Despite benevolent intentions, organized religion has facilitated, provoked, and justified acts heinous and horrific enough to make anyone paying attention a bit Godsick. That said, Joanne Sfar’s The Rabbi’s Cat is a breath of fresh air. Set in 1930’s Algeria, a time and place in which Arabs and Jews were able to coexist, and narrated by Majrum, the cat, this story offers a fresh outsider’s perspective on religion with a healthy dose of humor.
Majrum is a cat like any other – quiet, mysterious, spoiled, and a bit intolerant of the noisy parrot his master keeps as a pet. One day it becomes too much, and Majrum eats the parrot, thereby acquiring the ability to speak. A misfortunate miracle, the rabbi declares, the cat uses the gift of speech to deny having eaten the parrot. Fearful that Majrum will use his words only to tell lies, the rabbi insists that he study the Torah and Talmud. Majrum protests, unsure if Judaism is for him, and one of many religious/philosophical debates ensues.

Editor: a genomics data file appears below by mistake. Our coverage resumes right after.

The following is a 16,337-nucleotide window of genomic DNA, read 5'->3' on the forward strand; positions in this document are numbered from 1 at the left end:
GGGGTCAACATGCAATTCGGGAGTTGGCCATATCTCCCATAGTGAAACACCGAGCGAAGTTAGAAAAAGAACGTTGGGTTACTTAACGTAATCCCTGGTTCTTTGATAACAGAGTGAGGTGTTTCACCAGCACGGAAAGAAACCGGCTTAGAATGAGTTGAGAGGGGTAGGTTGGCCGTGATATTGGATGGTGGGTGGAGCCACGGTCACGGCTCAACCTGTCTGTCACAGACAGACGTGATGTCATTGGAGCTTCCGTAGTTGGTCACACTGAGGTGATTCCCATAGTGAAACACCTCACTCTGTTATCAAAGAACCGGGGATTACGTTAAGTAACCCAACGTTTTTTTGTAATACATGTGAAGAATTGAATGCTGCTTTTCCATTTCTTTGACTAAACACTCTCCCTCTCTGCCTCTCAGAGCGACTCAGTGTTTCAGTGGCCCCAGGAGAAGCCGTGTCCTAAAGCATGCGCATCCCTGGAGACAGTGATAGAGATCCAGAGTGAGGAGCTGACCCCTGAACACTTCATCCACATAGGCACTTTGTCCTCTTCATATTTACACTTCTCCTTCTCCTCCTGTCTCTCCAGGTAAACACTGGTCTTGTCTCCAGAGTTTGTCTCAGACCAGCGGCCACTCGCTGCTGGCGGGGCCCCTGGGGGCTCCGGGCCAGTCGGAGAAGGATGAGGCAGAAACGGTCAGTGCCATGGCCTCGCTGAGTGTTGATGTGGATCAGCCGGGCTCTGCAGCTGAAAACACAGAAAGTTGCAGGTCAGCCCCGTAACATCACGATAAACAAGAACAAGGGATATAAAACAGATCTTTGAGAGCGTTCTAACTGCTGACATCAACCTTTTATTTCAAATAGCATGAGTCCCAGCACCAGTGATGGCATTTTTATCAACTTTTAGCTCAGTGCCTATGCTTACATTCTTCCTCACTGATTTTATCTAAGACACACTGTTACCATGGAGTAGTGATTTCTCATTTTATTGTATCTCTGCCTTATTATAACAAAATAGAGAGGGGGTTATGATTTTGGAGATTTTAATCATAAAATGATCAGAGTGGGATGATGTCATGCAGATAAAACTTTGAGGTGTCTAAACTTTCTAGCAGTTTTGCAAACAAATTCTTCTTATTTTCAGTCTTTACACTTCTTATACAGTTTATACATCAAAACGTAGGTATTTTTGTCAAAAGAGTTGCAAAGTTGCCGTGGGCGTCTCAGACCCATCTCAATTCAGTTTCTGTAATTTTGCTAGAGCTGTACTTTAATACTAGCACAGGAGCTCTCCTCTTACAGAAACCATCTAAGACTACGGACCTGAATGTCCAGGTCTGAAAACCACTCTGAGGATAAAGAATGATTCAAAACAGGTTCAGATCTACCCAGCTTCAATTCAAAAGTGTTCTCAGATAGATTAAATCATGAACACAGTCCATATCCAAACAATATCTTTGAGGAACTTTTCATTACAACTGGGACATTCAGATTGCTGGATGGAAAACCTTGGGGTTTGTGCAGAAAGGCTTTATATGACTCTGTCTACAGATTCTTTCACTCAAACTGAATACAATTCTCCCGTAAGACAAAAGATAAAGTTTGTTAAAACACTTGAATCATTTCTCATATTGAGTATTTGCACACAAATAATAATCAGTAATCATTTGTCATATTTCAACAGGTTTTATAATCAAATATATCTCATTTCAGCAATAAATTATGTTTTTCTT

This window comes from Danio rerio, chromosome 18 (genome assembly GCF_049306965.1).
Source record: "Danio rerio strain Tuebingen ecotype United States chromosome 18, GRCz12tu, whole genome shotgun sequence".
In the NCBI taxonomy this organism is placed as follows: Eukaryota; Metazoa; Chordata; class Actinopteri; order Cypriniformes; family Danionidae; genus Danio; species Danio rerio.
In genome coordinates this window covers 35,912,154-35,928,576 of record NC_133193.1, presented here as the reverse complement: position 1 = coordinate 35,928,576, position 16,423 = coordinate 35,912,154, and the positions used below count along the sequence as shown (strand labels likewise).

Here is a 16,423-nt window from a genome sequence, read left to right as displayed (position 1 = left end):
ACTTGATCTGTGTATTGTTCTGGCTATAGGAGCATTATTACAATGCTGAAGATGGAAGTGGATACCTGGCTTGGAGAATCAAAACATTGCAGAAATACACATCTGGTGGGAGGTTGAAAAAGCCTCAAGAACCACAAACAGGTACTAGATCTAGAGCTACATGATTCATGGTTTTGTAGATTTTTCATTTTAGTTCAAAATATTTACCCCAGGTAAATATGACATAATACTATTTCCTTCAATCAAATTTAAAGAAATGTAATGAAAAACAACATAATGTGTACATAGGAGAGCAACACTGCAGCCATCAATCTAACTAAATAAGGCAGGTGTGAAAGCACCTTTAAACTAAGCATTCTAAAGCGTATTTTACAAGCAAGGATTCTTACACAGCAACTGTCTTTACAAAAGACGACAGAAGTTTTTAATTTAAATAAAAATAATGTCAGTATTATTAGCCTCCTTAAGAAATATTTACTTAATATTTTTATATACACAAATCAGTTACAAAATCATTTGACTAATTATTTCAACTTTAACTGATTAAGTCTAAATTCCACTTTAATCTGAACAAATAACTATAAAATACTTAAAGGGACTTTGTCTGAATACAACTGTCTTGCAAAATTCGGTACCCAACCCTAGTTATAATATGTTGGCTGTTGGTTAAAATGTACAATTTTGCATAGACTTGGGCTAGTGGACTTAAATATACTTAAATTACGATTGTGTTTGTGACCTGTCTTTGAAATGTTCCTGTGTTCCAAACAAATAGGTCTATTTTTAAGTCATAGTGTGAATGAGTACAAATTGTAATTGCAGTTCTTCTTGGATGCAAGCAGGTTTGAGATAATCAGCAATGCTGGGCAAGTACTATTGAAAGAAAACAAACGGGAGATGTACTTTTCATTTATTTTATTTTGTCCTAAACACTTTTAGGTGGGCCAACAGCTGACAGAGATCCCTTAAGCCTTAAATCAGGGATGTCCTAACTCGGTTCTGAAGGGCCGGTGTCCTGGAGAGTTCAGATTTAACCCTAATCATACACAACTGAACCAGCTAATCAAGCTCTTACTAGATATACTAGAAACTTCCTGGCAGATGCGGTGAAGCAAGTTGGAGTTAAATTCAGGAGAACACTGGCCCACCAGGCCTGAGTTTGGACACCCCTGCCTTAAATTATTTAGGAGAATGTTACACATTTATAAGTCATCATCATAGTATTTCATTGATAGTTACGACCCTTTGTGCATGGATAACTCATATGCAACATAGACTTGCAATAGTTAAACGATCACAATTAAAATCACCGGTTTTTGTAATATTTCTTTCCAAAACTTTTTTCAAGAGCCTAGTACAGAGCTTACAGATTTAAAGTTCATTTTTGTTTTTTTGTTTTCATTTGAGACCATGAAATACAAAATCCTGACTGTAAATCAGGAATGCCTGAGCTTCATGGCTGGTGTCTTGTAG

While light in delivery, The Rabbi’s Cat delves into heavier territory than may initially meet the eye. Speech, Majrum quickly learns, complicates life. With this new, human ability comes a more human experience. Interests conflict, as do emotions. And change, like it or not, is inevitable.
Sfar’s expressive line work and rich color palette, coupled with his astute and resigned humor, lend a whimsical palatability to this work. As his characters explore and challenge the social structures in place, we readers are forced to examine ourselves – our beliefs, behaviors, and perspectives.
Not bad. Not just for a comic. But for any work of literature.